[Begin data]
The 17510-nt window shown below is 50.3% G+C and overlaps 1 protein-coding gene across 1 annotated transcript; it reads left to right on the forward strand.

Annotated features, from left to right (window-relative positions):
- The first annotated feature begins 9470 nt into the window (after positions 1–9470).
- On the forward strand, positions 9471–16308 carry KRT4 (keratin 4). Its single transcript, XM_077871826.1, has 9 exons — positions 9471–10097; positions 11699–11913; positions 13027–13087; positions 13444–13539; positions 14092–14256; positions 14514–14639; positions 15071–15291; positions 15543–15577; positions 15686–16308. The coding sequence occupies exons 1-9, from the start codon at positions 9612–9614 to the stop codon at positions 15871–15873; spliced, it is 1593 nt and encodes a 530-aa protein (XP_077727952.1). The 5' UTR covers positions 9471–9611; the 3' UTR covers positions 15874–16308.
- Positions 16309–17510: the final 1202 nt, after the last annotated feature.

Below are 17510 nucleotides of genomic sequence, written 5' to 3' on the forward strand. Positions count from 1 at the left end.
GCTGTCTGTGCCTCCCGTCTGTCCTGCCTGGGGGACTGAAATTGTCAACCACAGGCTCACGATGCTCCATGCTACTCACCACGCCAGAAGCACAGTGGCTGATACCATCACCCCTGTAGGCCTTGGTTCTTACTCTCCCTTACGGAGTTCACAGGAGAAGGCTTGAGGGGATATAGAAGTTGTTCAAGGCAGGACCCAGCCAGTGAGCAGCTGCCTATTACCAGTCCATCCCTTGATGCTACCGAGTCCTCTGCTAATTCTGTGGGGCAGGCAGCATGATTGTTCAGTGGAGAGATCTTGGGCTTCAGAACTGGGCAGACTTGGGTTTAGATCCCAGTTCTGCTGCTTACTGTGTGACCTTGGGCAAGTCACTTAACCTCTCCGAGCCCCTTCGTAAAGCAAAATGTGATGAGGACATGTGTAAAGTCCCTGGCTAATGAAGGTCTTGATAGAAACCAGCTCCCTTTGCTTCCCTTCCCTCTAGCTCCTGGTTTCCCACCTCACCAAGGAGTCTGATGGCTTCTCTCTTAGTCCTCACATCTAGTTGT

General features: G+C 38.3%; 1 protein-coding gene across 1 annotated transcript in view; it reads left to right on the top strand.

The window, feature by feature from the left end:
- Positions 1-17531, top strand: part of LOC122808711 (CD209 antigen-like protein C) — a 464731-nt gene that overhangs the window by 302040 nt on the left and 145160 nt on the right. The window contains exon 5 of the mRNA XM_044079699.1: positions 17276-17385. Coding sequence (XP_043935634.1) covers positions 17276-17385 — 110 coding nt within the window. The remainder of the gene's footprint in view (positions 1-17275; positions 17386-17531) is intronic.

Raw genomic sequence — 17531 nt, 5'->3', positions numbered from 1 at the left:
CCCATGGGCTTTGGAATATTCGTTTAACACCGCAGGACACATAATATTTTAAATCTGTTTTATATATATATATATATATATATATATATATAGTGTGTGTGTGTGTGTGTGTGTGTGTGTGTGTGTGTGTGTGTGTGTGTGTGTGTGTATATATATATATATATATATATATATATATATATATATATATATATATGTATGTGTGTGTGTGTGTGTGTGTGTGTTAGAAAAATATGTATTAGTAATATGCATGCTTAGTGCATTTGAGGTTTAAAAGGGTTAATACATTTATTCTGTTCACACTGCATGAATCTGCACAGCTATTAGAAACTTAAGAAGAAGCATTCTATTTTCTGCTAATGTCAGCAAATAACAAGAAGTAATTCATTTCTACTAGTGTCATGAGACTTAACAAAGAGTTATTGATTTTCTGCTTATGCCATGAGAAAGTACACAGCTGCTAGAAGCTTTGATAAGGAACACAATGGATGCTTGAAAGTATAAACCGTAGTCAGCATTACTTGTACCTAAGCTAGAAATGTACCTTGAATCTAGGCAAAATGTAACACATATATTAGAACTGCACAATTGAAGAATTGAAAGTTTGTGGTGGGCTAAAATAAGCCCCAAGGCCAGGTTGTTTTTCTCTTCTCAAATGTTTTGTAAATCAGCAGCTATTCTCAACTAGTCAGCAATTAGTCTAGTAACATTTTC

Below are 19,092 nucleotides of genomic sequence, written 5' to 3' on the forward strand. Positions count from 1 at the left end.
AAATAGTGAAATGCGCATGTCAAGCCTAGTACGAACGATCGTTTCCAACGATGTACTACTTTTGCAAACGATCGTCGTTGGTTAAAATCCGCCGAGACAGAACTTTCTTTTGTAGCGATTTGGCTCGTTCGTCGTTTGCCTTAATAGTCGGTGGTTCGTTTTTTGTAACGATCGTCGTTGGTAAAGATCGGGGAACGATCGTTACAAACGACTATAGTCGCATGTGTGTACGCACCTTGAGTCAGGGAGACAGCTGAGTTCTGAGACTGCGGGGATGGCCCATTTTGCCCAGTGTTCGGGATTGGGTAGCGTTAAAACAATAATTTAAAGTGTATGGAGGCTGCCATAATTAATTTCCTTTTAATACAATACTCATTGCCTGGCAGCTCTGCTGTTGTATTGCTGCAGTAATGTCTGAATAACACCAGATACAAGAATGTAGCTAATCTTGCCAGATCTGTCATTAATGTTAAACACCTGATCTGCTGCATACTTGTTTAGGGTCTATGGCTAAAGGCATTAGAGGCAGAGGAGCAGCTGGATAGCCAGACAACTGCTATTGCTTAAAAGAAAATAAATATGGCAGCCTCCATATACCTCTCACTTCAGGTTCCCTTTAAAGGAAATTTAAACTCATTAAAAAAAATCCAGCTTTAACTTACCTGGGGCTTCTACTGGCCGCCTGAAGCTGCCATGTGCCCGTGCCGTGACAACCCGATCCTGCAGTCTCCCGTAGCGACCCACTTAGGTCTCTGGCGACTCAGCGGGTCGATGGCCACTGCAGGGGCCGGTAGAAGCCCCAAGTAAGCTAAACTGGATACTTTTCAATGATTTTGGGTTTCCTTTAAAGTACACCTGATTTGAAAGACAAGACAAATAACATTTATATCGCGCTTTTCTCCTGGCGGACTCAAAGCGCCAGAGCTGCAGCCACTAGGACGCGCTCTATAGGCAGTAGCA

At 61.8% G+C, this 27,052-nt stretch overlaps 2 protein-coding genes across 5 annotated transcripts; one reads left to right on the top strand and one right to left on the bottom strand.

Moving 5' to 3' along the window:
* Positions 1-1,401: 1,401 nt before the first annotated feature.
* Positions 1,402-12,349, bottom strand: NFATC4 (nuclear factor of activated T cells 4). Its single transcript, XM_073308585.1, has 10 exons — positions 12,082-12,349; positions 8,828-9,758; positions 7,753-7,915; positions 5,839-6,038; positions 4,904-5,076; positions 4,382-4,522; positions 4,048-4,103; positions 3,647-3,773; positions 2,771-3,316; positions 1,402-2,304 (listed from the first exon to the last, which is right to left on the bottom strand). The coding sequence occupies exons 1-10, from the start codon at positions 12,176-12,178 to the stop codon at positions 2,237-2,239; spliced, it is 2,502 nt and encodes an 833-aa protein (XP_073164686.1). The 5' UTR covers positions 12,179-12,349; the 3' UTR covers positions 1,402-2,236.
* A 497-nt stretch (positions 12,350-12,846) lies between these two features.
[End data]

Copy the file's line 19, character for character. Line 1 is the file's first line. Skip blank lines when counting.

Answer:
* A 497-nt stretch (positions 12,350-12,846) lies between these two features.